Billions raised for apprenticeships gone UNSPENT sparking demands for reform
A hard-hitting report endorsed by three former education secretaries claims that billions raised by the Apprenticeship Levy has gone unspent.
Leading think tank Policy Exchange says that £4.3billion raised by the levy since 2018 has not been spent on apprenticeships.
It is calling for action to help employers invest in training in areas where there are shortages of skills so the nation does not have to rely on imported labour.
Just 349,190 people started an apprenticeship in 2021-22 – down from a high point of more than half a million a year in the pre-pandemic era.
Ex-education secretaries David Blunkett, Nadhim Zahawi and Sir Gavin Williamson have backed the report, which shows how medium-sized businesses are struggling with the bureaucracy of the training system.
There is also concern that many people cannot afford to start an apprenticeship because pay rates for the first year are often far below the minimum wage.
A 21-year-old in work would be entitled to a minimum wage of £10.18 an hour. But in the first year of an apprenticeship he or she would be paid just £5.28 an hour.
Researchers found the number of 19 to 24 year-olds starting an apprenticeship has fallen by 31 percent since 2015-16. Policy Exchange wants “all apprenticeships to be paid the National Minimum Wage for their age, to enable those from lower-income households to take up apprenticeship opportunities”.
The report calls for levy payers to be able to support shorter and more flexible training opportunities, such as HGV courses or “coding bootcamps”. The think tank also calls for an end to the “grave injustice where child benefit is stripped from the parents of 16-19 year-old apprentices – when they would continue receiving it if the child was studying A-Levels at school or college”.
Cobra beer founder Lord Bilimoria said businesses were “crying out” for the Government to reform a system which had failed to deliver the apprenticeships needed to boost Britain’s productivity.
Conservative MP Mr Zahawi backed the push for reform, saying that “employers should be able to use the levy to train up home-grown talent – including on shorter and more flexible courses – instead of being forced to rely on immigration to fill these vacancies”.
Tina McKenzie of the Federation of Small Businesses described the “sharp decline” in apprenticeship starts as “alarming,” warning: “We should not jeopardise the future of our economy by neglecting the skills and experiences of our youth.”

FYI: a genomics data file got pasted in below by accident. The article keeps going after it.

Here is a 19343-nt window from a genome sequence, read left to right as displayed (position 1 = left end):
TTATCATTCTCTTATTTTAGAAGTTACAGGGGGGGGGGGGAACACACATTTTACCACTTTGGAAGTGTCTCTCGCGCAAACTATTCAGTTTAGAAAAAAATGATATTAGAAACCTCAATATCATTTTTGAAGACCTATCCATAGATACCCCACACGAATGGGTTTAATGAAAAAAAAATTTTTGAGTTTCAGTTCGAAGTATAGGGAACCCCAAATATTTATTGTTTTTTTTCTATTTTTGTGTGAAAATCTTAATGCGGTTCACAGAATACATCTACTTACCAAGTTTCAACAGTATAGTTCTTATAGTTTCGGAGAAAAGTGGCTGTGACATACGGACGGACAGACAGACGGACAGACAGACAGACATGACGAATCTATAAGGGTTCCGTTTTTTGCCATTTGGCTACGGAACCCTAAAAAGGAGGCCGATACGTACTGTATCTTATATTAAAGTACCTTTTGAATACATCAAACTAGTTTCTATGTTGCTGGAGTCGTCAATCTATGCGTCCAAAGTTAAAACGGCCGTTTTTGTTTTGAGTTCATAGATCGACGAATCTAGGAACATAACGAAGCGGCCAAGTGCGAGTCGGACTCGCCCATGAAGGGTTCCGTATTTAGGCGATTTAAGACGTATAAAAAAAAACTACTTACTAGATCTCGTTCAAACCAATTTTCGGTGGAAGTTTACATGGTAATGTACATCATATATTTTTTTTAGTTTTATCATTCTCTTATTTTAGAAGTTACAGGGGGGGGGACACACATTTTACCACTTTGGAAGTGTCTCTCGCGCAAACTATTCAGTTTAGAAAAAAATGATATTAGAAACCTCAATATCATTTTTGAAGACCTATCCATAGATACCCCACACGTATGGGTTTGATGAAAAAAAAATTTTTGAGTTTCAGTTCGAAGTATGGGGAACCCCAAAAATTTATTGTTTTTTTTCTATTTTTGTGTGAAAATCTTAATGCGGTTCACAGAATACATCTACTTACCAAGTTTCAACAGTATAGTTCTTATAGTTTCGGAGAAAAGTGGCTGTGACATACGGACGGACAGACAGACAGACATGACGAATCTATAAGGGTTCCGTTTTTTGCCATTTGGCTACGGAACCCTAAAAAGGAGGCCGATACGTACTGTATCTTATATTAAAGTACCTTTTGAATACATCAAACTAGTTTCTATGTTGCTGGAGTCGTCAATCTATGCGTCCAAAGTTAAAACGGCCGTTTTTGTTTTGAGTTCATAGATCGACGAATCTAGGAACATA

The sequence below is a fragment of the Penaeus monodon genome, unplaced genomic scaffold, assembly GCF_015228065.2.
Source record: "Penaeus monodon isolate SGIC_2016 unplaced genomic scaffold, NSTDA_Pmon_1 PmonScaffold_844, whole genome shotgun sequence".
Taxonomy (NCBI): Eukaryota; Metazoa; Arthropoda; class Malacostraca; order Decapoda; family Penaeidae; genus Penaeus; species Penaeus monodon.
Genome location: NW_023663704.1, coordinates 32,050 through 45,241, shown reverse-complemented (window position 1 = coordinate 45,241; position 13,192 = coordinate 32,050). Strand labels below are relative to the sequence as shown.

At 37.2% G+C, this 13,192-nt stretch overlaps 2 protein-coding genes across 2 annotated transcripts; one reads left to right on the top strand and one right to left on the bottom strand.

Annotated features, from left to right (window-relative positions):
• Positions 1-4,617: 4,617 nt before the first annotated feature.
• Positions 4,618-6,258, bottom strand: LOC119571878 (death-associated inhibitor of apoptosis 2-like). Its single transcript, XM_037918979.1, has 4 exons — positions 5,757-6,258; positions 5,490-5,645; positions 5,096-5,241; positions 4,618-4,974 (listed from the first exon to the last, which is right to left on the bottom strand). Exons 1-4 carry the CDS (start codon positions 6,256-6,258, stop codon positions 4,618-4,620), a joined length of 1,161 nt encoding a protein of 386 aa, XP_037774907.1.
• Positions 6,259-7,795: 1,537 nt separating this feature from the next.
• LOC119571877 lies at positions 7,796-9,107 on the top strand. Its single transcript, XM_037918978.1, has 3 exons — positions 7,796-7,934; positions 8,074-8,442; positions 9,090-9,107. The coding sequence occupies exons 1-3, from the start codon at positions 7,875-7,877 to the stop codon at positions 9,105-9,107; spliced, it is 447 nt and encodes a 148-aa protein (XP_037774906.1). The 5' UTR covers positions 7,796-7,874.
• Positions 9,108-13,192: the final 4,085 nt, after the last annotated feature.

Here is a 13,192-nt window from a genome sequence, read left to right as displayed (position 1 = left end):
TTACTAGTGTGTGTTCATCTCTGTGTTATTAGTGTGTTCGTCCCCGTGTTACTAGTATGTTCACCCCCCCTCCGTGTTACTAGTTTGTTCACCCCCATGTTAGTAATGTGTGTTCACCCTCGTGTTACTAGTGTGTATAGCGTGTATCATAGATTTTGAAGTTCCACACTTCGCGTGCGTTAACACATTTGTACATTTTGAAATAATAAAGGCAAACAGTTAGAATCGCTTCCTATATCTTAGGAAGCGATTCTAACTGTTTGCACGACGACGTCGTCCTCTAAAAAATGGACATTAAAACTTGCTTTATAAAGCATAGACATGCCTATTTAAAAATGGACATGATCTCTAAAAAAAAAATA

David Hughes, chief executive of the Association of Colleges, added: “The apprenticeship levy has had a positive impact in many ways, but it is not working how it should. A reformed levy system is vital as soon as possible.”
Lord Austin, a former Labour communities minister, said: “A fairer minimum wage, free transport for young apprentices and ending the travesty whereby child benefit is removed from the parents of apprentices under 18 would make a real difference to those from poorer backgrounds.”
Setting out what is at stake for the country, Lord Blunkett said: “It is self-evident that we cannot achieve the goals of increased growth, sustainable economic development in all parts of the country and reverse the decline in productivity without the skills and training required to meet these challenges.”
A department for education spokesman said: “Thousands of employers are making good use of their levy funds, helping to grow the economy by creating hundreds of apprenticeships opportunities for people of all ages and backgrounds, with under-25s accounting for more than 50 percent of all apprenticeships starts.
“The apprenticeship levy has helped grow the apprenticeship budget to £2.7billion a year by 2024-25 – supporting employers of all sizes and in all sectors to benefit from the high-quality training that apprenticeships offer. In the 2021-22 financial year, 99.6 percent of the apprenticeship budget was spent.”
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